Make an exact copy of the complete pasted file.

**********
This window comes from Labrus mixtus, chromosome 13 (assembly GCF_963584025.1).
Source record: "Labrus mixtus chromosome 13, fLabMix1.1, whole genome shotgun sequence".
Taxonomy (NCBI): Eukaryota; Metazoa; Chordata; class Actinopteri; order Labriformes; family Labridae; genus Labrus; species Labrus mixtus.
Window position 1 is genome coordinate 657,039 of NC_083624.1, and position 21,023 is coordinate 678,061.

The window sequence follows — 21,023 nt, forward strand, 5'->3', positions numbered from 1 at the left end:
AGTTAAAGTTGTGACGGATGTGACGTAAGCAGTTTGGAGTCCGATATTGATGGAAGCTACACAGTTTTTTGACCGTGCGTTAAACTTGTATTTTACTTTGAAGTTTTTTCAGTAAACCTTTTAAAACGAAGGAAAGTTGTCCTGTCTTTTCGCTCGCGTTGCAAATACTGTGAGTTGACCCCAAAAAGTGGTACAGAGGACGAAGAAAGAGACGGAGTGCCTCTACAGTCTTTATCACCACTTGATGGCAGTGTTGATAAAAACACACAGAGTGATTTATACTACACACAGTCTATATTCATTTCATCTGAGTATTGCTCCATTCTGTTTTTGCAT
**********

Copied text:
This window comes from Labrus mixtus, chromosome 13 (assembly GCF_963584025.1).
Source record: "Labrus mixtus chromosome 13, fLabMix1.1, whole genome shotgun sequence".
Taxonomy (NCBI): Eukaryota; Metazoa; Chordata; class Actinopteri; order Labriformes; family Labridae; genus Labrus; species Labrus mixtus.
Window position 1 is genome coordinate 657,039 of NC_083624.1, and position 21,023 is coordinate 678,061.

The window sequence follows — 21,023 nt, forward strand, 5'->3', positions numbered from 1 at the left end:
AGTTAAAGTTGTGACGGATGTGACGTAAGCAGTTTGGAGTCCGATATTGATGGAAGCTACACAGTTTTTTGACCGTGCGTTAAACTTGTATTTTACTTTGAAGTTTTTTCAGTAAACCTTTTAAAACGAAGGAAAGTTGTCCTGTCTTTTCGCTCGCGTTGCAAATACTGTGAGTTGACCCCAAAAAGTGGTACAGAGGACGAAGAAAGAGACGGAGTGCCTCTACAGTCTTTATCACCACTTGATGGCAGTGTTGATAAAAACACACAGAGTGATTTATACTACACACAGTCTATATTCATTTCATCTGAGTATTGCTCCATTCTGTTTTTGCAT